Paul McCartney hints at Glastonbury Festival 2020 headline slot
(Credit: Oli Gill)

Paul McCartney admits that he snuck into a cinema to watch ‘Yesterday’

Paul McCartney has come clean about watching The Beatles inspired film Yesterday, admitting that he was never really confident in someone pulling it off saying it was a “terrible idea” but after watching it he said “loved it”.

The Danny Boyle directed film stars Himesh Patel as protagonist Jack Malik who after waking up in the hospital suddenly realises that he’s woken up in a world in which The Beatles have never existed. Malik goes on to ‘write’ The Beatles tunes and becomes a star.

While the storyline is captivating, McCartney admitted that he wasn’t so sure the film would ever get off the ground. He told Billboard, “That began when Richard Curtis, who [directed] Love Actually, wrote to me with the idea. And I thought, ‘This is a terrible idea’, but I couldn’t tell him, so I said, ‘Well, that sounds interesting – good luck,’”

“I didn’t think anything more of it. Then someone said Danny Boyle would direct it, and I thought, ‘They must think they can pull it off.’ And I thought nothing more of it until they asked if I wanted to see a screening.”

Macca politely declined the invite for the screening but then this summer in the Hamptons, McCartney and his wife saw the cinema listing for the flick and decided to take a punt. “I asked Nancy, and we said, ‘Let’s go, you and me, on a date to the cinema’.”

“We were in the Hamptons in the summer and there it was, so we got two tickets and walked in when the cinema went dark. Only a couple of people saw us. We were in the back row, giggling away, especially at all the mentions of Paul McCartney. A couple of people in front of us spotted us, but everyone else was watching the film. We loved it.”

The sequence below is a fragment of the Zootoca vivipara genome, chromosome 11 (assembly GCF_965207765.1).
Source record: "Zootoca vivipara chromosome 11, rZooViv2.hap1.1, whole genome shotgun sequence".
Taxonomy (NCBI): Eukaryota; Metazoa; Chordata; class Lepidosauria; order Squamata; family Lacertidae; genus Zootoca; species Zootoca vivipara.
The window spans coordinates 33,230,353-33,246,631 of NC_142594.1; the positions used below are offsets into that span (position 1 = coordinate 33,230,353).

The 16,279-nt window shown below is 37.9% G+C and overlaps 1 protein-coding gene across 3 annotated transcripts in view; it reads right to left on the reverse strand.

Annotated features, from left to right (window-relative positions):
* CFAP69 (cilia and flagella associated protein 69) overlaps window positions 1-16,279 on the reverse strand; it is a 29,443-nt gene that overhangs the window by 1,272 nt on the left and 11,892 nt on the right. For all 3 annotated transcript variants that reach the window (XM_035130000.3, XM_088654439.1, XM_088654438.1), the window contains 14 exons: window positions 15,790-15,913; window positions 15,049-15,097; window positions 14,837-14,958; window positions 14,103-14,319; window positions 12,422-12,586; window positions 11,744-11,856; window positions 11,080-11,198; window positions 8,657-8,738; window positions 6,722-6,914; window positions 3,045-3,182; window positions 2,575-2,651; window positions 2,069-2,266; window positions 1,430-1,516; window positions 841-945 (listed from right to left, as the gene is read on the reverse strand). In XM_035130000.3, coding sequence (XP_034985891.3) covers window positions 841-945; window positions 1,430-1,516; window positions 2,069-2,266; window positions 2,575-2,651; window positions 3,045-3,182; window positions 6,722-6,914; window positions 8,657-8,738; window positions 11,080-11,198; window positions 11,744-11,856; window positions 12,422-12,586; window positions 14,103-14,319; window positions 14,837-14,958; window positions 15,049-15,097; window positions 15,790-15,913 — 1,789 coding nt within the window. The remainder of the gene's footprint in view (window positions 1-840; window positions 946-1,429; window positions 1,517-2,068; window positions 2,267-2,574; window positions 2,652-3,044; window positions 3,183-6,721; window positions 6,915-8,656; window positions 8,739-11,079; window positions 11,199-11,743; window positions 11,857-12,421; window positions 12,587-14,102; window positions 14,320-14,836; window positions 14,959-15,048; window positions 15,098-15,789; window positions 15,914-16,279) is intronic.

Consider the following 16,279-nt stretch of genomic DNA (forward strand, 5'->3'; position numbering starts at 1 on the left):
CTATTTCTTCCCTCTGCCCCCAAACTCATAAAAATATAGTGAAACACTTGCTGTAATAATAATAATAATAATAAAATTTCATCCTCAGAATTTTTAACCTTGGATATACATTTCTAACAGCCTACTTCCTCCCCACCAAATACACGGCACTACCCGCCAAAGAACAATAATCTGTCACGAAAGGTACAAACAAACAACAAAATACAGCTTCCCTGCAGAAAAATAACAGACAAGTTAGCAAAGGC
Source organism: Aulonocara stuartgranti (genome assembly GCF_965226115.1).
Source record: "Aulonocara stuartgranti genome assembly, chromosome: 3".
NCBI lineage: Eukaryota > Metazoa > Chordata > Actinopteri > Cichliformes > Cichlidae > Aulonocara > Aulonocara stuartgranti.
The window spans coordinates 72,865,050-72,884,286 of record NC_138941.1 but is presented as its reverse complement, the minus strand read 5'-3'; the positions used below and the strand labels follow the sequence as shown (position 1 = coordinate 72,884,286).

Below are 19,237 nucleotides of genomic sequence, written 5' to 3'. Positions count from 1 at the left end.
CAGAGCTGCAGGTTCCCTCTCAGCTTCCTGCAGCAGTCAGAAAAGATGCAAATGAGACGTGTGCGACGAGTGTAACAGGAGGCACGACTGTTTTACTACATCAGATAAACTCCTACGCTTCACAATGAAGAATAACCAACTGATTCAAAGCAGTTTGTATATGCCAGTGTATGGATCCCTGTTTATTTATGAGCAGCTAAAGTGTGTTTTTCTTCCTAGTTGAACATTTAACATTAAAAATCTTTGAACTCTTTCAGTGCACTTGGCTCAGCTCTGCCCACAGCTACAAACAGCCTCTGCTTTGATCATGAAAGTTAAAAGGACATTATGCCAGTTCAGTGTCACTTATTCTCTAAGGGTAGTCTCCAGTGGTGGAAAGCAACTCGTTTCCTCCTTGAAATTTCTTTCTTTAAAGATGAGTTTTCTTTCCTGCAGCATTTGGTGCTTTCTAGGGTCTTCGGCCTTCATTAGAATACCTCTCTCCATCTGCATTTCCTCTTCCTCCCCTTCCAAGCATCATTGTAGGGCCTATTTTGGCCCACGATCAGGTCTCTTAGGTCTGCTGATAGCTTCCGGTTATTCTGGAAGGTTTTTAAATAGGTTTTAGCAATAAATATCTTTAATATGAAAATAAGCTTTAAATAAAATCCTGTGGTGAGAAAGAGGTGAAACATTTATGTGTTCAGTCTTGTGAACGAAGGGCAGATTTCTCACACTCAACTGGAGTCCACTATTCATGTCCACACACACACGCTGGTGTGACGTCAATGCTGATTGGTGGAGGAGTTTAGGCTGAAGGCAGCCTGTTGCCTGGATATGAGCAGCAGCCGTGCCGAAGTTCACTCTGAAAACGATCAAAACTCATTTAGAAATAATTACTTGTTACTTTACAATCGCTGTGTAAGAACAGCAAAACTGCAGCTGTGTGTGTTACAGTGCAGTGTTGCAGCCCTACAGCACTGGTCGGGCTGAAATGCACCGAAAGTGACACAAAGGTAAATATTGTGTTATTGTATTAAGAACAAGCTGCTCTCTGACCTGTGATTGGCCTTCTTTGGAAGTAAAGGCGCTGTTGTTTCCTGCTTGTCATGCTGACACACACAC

He also gave Billboard an update on the previously announced musical adaptation of It’s A Wonderful Life which is set for the stage in 2020. He said, “The reason I never wanted to do a musical is I couldn’t think of a strong enough story. But a guy I’ve known since school in Liverpool became a theatrical impresario in London [Bill Kenwright], and he rang me up and said, ‘I’ve got the musical rights to It’s a Wonderful Life’. That’s a strong story.”

“So I met with the writer, Lee Hall, and I asked him to write the first 20 minutes of how he sees this as a play. So I was on holiday in the Hamptons, and I had lots of free time. So I read it and thought, ‘That’s a good opening, I like this’, and I sat at the piano and threw this melody at these dummy lyrics he had written. This was August. I sent it to them, and they said, ‘You’ve nailed it’. So it’s going well.”

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